Simplified EU Single Permit Rules Begin on May 20

Simplified EU Single Permit Rules Begin on May 20

On 12 April 2024, the European Council formally adopted the revision of the European Union’s Single Permit Directive, marking a significant step forward in simplifying the migration process for non-EU nationals.

The updated directive, which revises the original 2011 version, sets out streamlined administrative procedures for obtaining a single permit that grants both the right to work and the right to reside in the EU. 

Effective 20 May 2024, EU Member States will start issuing these permits under a simplified procedure, making it easier for foreign nationals to live and work in the European Union (EU).

Under the revised Single Permit Directive, foreign nationals can obtain a permit that acts both as a residence and work permit without having to undergo prolonged and strict procedures.

Once the faster and easier application process for single permits is implemented, it is reasonable to expect an increase in the number of single permits in the EU.

Another significant change that is set to take place is that non-EU nationals will no longer have to leave the EU member state they are in to apply for the permit. Instead, they will be able to apply for a single permit while in an EU country, provided that they already live and hold a residence permit in that state.

Adopting the new Single Permit Directive is a significant step towards reducing the administrative burden on non-EU individuals looking to live and work in the EU, thus adding to a more dynamic and competitive European economy.

Key Changes to Single Permit

As the revised EU Single Permit Directive takes effect, it promises a smoother and more transparent migration process for non-EU nationals, fostering a more inclusive and flexible labour market across the European Union.

Application: A non-EU national will not need to leave the EU Member State they are in, to apply.  If the single permit is issued, it will serve as both residence and work permit.

Application Procedure: The revised rules set out stricter deadlines for the decision to issue a permit.  This should take place within three months from the date an application is received.  In case the member state needs to check first, for example, if the employee’s profile is needed in the domestic/local market, this should take place within 90 days.  These time constraints may be exceptionally extended by 30 days.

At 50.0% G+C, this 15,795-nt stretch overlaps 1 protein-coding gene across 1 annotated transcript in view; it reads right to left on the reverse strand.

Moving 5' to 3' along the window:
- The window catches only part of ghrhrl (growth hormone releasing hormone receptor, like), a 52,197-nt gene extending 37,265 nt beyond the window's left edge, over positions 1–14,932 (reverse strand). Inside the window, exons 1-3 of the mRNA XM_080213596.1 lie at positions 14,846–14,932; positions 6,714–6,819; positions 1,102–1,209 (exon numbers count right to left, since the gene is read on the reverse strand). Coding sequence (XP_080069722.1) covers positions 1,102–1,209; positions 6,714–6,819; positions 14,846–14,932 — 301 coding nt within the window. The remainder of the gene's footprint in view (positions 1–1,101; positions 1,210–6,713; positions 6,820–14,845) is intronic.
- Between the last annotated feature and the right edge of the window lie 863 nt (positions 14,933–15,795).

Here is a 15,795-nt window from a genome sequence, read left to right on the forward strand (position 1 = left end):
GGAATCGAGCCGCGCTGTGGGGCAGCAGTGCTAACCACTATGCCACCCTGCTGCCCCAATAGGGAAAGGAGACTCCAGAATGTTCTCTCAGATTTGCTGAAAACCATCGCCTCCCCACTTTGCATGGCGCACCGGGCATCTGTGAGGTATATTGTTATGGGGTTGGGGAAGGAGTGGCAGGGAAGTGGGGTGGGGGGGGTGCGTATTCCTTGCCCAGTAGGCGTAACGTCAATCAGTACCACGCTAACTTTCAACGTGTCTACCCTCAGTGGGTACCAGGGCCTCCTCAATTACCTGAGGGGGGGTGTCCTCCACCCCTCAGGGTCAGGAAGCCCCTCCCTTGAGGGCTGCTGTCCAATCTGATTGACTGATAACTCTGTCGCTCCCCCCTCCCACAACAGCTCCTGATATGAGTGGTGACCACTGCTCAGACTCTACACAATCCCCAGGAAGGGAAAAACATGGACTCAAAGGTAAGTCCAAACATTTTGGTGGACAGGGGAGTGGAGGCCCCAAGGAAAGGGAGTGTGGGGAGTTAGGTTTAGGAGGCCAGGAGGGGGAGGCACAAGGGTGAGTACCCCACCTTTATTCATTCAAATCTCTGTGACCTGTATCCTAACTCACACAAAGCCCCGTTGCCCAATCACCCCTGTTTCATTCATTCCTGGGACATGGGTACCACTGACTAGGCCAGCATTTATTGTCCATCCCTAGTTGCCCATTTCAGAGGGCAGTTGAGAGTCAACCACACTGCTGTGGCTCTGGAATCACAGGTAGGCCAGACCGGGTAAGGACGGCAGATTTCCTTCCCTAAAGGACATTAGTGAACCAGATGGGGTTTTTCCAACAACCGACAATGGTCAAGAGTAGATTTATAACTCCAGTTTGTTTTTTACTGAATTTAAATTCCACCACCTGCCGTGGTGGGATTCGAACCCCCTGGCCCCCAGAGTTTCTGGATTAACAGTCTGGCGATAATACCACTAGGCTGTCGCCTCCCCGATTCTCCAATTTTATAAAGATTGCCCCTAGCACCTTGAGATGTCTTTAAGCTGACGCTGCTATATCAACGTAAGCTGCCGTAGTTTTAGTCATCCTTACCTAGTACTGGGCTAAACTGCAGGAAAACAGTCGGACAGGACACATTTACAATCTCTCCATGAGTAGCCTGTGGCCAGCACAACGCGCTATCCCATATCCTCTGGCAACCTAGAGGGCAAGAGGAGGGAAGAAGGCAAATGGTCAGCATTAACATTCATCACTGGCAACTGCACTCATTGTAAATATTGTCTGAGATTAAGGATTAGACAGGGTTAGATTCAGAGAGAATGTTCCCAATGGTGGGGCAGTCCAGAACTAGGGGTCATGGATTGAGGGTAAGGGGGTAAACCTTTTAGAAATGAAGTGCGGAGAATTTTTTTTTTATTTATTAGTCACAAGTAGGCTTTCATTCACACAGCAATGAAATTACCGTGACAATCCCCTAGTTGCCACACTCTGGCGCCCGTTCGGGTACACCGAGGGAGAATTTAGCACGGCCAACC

Change of Employer: A single permit holder will be allowed to change employer.  A change of employer may be subject to a notification obligation to the authorities and member states may carry out a labour market check.  Member states may also require a minimum period during which the single permit holder is required to work with the first employer.

Short-term Unemployment: In case a single permit holder becomes unemployed, the individual will be able to remain in the territory of the member state given that the total duration of unemployment does not exceed three months during the validity of the single permit or six months after two years of holding the permit. 

EU members will have two years from the day the new regulation goes into effect to amend their national legislation if needed.

Strengthens Protections for Foreign Workers

EU authorities have emphasized that the new directive will significantly enhance the protection of foreign workers against exploitation.

Member states will face limited ability to impose restrictive rules on the rights and working conditions of foreign workers, ensuring that they receive equal treatment as EU workers.

The law expands the rights of foreign workers and takes decisive action in critical areas such as equal access to private rental housing, addressing long-standing demands from civil society organisations.

What are your thoughts on the government measures to curb migration? Talk to us in the comment section below. Or if you need more advice on the above, contact us for further travel & immigration advice.

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